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Scaling symptoms,self-efficacy for HIV
Goal is for tool to assist with patient care
As HIV clinicians in Cleveland, OH, were testing a symptom management intervention, they found there weren't any good scales available.
So they worked with the existing Chronic Disease Self-Efficacy Scale developed by Kate Lorig, RN, DrPH, , and adapted it to fit an HIV population. The new, nine-question tool is a symptom management self-efficacy scale for people living with HIV/AIDS.1
"We worked with Kate and figured out how to adapt her six-item scale to one that's important in the HIV context," says Allison R. Webel, RN, PhD, a clinical research scholar at the Frances Payne Bolton School of Nursing, Case Western Reserve University, in Cleveland. Webel wrote an oral abstract about the HIV/AIDS symptom management self-efficacy scale that was presented at the 22nd Annual Conference of the Association of Nurses in AIDS Care, held Nov. 20-22, 2009, in Jacksonville, FL.
The purpose of the scale is to assist clinicians when they are developing individualized treatment plans for HIV patients, Webel says.
"You can assess where the patient is weakest in symptom management self-efficacy," she says.
"If they don't believe they can see a doctor when they have changes in their symptoms, or if they have difficulty managing certain symptoms, then we can work with them to develop strategies," Webel adds.
For instance, clinicians can identify weaknesses in patients' treatment, help patients change their medications to reduce certain symptoms, or provide individualized counseling, Webel says.
"It's most helpful to have a team approach, including a social worker, a case manager, or substance abuse counselor, because a doctor can't address all of these issues," she adds.
"We looked at different dimensions for the scale in our focus groups," Webel says. "We asked how confident they are that they can do something, and we asked about traditional medications and whether they do things other than take medications to manage their symptoms."
The new tool asks HIV patients about their confidence in completing health care tasks and how much fatigue, pain, or discomfort they are experiencing, Webel says.
"Then we ask about emotional distress," she adds. "Our scale was only tested in women thus far, but it's being tested in men now in a larger, 21-site trial."
An example of how the HIV tool was adapted from Lorig's chronic disease scale is in the following question about fatigue: Lorig's scale asks, "How confident are you that you can keep the fatigue caused by your chronic disease from interfering with the things you want to do?"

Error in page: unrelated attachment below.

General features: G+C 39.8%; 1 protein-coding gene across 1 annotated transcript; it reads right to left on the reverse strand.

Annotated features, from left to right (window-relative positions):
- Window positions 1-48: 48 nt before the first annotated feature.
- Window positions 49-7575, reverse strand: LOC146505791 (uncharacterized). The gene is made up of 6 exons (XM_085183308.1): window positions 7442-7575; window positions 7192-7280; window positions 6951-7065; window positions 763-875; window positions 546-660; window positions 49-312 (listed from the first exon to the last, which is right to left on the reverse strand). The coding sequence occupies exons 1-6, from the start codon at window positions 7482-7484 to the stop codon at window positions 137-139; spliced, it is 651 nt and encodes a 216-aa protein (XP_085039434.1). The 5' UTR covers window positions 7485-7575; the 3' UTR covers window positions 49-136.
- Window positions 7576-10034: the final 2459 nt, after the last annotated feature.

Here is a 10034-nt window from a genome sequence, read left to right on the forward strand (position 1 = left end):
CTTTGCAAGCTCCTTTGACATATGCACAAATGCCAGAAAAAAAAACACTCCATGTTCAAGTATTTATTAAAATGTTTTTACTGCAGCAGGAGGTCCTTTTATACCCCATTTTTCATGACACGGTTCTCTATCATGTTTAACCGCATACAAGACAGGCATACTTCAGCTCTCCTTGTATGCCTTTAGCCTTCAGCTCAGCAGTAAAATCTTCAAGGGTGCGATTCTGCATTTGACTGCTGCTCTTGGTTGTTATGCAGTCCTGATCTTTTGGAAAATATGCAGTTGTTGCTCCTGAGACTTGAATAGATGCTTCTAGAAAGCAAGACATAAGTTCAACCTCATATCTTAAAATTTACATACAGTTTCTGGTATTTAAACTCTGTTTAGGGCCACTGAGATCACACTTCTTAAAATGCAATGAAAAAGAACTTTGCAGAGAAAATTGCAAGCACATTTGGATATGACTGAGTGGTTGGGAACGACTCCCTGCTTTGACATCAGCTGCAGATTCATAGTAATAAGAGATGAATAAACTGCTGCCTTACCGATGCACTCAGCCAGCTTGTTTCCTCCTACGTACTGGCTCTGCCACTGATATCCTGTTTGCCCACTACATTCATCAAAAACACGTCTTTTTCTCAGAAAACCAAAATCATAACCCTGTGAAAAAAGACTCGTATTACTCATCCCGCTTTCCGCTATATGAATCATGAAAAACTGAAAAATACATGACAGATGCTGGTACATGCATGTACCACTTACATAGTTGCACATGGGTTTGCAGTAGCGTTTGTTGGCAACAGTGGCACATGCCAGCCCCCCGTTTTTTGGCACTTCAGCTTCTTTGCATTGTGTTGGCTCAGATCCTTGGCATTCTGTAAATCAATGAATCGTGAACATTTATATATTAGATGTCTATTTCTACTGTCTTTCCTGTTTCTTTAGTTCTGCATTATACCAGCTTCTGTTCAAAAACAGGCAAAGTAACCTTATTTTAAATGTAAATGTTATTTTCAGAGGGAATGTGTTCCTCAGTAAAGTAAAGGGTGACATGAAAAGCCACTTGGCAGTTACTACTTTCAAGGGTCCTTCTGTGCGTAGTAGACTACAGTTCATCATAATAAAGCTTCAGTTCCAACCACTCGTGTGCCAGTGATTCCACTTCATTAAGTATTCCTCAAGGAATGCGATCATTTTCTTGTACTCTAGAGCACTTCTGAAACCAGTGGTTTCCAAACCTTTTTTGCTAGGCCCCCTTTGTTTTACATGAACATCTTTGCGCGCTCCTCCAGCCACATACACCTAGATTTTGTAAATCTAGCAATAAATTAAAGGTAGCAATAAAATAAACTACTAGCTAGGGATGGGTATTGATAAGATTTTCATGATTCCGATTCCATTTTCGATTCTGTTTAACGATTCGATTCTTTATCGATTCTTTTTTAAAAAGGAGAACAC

In the HIV scale, the question is, "How confident are you that you can keep the fatigue caused by your HIV from interfering with the things you want to do?"
Another change was this additional question: "We added, 'How confident do you feel that you can develop a treatment plan to manage your HIV-related symptoms with your doctor?'" Webel says.
Experts reviewed the scale to make sure it was appropriate for the HIV population.
"Then we did psychometric testing to see how valid the scale was, and we found it was valid," Webel says. "We tested it in 89 HIV-positive women over four time periods."
Each woman filled out the survey four times, she adds.
The scale also proved to be reliable in testing what it was designed to test.
"When the women took it four weeks later, it was very stable," Webel says.
The women on whom the tool was tested had an overall low education level with 80% having a high school education or less, so the tool was designed for an eighth-grade reading level.
"The scale can be administered verbally, or they can take it with pen and paper, and we did both depending on participants' reading level," Webel says. "It probably takes five minutes for women to complete."
The scoring is on a scale from one to 10, and HIV patients are instructed to circle or indicate the level at which they're confident with the statement.
In Webel's long experience with HIV-infected patients, including some years working in an intervention program in San Francisco, the biggest gap in self-efficacy involves medication adherence, Webel notes.
"We had really poor adherence rates with these very complicated regimens," she says. "If I'd had the scale then I could have assessed different ways of tying in adherence to their symptoms."
The key is to help patients understand how their bodies are different with the disease and seeing that they can do something with the knowledge of why they need to take their medications, Webel explains.
The self-efficacy scale assists with this by focusing on symptom monitoring, collaboration with providers, and developing a treatment plan, she says.
"The literature shows that if you can have patient buy-in to the treatment plan then they're more likely to follow through," Webel says. "When clinicians know how to individualize the different factors, including a patient's life situation that might include children, etc., then that promotes patient buy-in and patient adherence."
What the scale identifies is the situation where a patient's personal needs and medication needs are out of alignment.
"It really came through with our pilot work that a lot of times women felt like they were being ignored by their providers when they complained about side effects," Webel says. "They were told these medications would help their viral loads, and while that's true, the medicines might not have been the best regimen for their life situations."